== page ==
Should we mourn the death of old media – certainly there will be parts that are not worth shedding a tear over but I wonder what will replace communal linking (other than cheap emotional stunts like having every politician visiting a disaster area), event based reporting and investigative journalism. Furthermore, will the internet increase the number of angry trolls that continually get self-reinforcement from the same sites and will it lead to an increase in violent discourse?

  20. gianni
    March 26th, 2009 at 09:24 | #20

    Joseph Clark Says:

    I can recommend the Age or SMH for all your authoritarian-socialist needs!

    As a Sydneysider I don’t read the Age, instead I read the SMH. Daily lead opinion columnists:

    Monday: Paul Sheehan. Conservative, Peter Costello booster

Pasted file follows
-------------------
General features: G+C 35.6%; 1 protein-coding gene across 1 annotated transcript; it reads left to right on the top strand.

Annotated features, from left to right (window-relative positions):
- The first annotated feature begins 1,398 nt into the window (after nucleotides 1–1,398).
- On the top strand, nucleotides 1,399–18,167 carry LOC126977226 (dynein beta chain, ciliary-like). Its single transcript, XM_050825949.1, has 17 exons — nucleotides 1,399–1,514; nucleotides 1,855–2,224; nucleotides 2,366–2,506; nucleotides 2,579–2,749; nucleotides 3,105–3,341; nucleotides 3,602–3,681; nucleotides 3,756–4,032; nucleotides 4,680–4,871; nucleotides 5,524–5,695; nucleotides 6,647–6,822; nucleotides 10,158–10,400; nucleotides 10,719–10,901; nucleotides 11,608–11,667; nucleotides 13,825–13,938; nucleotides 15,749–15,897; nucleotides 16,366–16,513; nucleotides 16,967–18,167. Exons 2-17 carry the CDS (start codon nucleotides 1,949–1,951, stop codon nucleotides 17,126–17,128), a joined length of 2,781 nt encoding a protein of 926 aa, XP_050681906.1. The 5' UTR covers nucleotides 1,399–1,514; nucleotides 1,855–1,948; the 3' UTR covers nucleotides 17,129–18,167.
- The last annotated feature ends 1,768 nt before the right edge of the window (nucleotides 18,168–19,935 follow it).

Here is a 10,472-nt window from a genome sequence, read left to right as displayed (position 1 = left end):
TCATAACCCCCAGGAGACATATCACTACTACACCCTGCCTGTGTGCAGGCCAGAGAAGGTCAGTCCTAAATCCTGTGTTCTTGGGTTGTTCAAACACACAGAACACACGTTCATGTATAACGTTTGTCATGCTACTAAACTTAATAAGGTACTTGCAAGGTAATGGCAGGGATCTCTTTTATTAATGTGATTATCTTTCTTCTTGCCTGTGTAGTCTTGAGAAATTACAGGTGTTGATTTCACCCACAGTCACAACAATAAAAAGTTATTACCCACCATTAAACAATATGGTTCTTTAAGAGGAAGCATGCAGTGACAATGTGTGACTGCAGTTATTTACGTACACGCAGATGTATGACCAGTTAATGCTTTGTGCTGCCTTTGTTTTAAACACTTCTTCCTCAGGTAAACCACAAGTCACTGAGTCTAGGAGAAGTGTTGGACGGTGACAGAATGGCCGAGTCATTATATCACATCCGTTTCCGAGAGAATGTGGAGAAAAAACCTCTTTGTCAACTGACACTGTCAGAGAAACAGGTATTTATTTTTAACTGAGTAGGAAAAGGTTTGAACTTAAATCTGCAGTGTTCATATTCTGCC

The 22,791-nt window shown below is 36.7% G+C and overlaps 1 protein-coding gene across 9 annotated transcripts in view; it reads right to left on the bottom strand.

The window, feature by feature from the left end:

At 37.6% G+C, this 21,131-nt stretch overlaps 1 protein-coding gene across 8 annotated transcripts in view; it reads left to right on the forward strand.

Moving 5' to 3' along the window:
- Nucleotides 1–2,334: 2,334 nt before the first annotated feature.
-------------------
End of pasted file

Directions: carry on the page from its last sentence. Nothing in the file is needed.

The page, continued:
Tuesday: Gerard Henderson. Conservative, Liberal Party chronicler, Howard hagiographer
    Wednesday: Ross Gittens. Economics editor.
    Thursday: Miranda Devine. Right-wing, batshit insane movement conservative water carrier and fabricator.
    Friday: Richard Ackland. Legal reporter.
    Saturday: Michael Duffy. Right-wing, movement conservative foot soldier.
    Saturday: Miranda Devine. Again!

    Angling for a gig at The Australian or Quadrant Mr Clark?

  21. smiths
    March 26th, 2009 at 10:59 | #21

    Bloggers to Make History at G20 Summit

    A coalition of NGOs – the G20Voice – and the UK government are breaking with convention and, for the first time, allow 50 bloggers to report live and direct from the G20 summit, on 2 April 2009 in London.

    This unprecedented event, backed by the Government, gives the bloggers and their audience the chance to engage with and influence world leaders on issues including development, climate change and women’s rights. The bloggers were nominated by the public, with more than 700 nominations received in 12 days.